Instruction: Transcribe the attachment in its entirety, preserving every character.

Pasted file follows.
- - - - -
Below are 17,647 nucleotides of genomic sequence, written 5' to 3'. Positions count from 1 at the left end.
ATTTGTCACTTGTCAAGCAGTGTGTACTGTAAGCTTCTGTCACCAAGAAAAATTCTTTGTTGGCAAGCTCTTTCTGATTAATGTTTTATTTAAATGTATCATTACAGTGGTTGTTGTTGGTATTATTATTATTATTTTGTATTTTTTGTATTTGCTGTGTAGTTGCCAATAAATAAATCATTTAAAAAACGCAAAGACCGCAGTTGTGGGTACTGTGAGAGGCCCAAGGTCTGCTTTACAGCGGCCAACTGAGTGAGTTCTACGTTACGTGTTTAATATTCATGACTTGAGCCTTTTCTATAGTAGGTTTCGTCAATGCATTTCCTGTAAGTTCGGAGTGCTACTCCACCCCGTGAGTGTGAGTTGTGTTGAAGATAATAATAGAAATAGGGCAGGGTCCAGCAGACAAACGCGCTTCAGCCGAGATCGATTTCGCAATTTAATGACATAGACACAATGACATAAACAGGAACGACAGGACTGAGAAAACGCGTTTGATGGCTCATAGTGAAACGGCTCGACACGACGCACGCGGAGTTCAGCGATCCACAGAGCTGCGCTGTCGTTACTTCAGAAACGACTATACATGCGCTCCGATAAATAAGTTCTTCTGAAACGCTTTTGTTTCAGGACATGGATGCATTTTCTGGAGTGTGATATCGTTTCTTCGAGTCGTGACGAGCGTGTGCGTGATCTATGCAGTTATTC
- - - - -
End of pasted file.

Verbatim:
Below are 17,647 nucleotides of genomic sequence, written 5' to 3'. Positions count from 1 at the left end.
ATTTGTCACTTGTCAAGCAGTGTGTACTGTAAGCTTCTGTCACCAAGAAAAATTCTTTGTTGGCAAGCTCTTTCTGATTAATGTTTTATTTAAATGTATCATTACAGTGGTTGTTGTTGGTATTATTATTATTATTTTGTATTTTTTGTATTTGCTGTGTAGTTGCCAATAAATAAATCATTTAAAAAACGCAAAGACCGCAGTTGTGGGTACTGTGAGAGGCCCAAGGTCTGCTTTACAGCGGCCAACTGAGTGAGTTCTACGTTACGTGTTTAATATTCATGACTTGAGCCTTTTCTATAGTAGGTTTCGTCAATGCATTTCCTGTAAGTTCGGAGTGCTACTCCACCCCGTGAGTGTGAGTTGTGTTGAAGATAATAATAGAAATAGGGCAGGGTCCAGCAGACAAACGCGCTTCAGCCGAGATCGATTTCGCAATTTAATGACATAGACACAATGACATAAACAGGAACGACAGGACTGAGAAAACGCGTTTGATGGCTCATAGTGAAACGGCTCGACACGACGCACGCGGAGTTCAGCGATCCACAGAGCTGCGCTGTCGTTACTTCAGAAACGACTATACATGCGCTCCGATAAATAAGTTCTTCTGAAACGCTTTTGTTTCAGGACATGGATGCATTTTCTGGAGTGTGATATCGTTTCTTCGAGTCGTGACGAGCGTGTGCGTGATCTATGCAGTTATTC